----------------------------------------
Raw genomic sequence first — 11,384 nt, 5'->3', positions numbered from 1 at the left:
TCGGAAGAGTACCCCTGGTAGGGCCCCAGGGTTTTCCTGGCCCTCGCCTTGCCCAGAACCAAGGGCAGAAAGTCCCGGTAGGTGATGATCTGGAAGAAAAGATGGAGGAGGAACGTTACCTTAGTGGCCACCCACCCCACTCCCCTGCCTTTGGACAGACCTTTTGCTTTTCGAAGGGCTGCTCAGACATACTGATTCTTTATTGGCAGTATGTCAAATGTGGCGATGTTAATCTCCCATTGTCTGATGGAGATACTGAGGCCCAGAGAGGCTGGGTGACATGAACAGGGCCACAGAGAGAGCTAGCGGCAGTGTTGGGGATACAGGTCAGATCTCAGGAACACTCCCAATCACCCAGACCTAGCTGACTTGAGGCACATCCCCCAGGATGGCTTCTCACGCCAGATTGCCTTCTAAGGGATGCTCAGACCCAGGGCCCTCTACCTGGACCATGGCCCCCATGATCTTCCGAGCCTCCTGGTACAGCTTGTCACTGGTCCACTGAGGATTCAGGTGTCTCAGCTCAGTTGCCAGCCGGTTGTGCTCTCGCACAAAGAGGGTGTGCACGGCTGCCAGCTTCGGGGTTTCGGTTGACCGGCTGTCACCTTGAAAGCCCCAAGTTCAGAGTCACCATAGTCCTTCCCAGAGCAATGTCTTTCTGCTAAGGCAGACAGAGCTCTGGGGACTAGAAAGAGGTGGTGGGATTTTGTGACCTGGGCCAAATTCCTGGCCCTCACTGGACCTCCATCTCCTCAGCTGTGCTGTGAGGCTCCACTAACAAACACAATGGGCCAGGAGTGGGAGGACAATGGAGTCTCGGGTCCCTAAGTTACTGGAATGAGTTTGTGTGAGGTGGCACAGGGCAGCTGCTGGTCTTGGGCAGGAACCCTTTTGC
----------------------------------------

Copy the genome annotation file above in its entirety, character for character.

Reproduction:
Raw genomic sequence first — 11,384 nt, 5'->3', positions numbered from 1 at the left:
TCGGAAGAGTACCCCTGGTAGGGCCCCAGGGTTTTCCTGGCCCTCGCCTTGCCCAGAACCAAGGGCAGAAAGTCCCGGTAGGTGATGATCTGGAAGAAAAGATGGAGGAGGAACGTTACCTTAGTGGCCACCCACCCCACTCCCCTGCCTTTGGACAGACCTTTTGCTTTTCGAAGGGCTGCTCAGACATACTGATTCTTTATTGGCAGTATGTCAAATGTGGCGATGTTAATCTCCCATTGTCTGATGGAGATACTGAGGCCCAGAGAGGCTGGGTGACATGAACAGGGCCACAGAGAGAGCTAGCGGCAGTGTTGGGGATACAGGTCAGATCTCAGGAACACTCCCAATCACCCAGACCTAGCTGACTTGAGGCACATCCCCCAGGATGGCTTCTCACGCCAGATTGCCTTCTAAGGGATGCTCAGACCCAGGGCCCTCTACCTGGACCATGGCCCCCATGATCTTCCGAGCCTCCTGGTACAGCTTGTCACTGGTCCACTGAGGATTCAGGTGTCTCAGCTCAGTTGCCAGCCGGTTGTGCTCTCGCACAAAGAGGGTGTGCACGGCTGCCAGCTTCGGGGTTTCGGTTGACCGGCTGTCACCTTGAAAGCCCCAAGTTCAGAGTCACCATAGTCCTTCCCAGAGCAATGTCTTTCTGCTAAGGCAGACAGAGCTCTGGGGACTAGAAAGAGGTGGTGGGATTTTGTGACCTGGGCCAAATTCCTGGCCCTCACTGGACCTCCATCTCCTCAGCTGTGCTGTGAGGCTCCACTAACAAACACAATGGGCCAGGAGTGGGAGGACAATGGAGTCTCGGGTCCCTAAGTTACTGGAATGAGTTTGTGTGAGGTGGCACAGGGCAGCTGCTGGTCTTGGGCAGGAACCCTTTTGC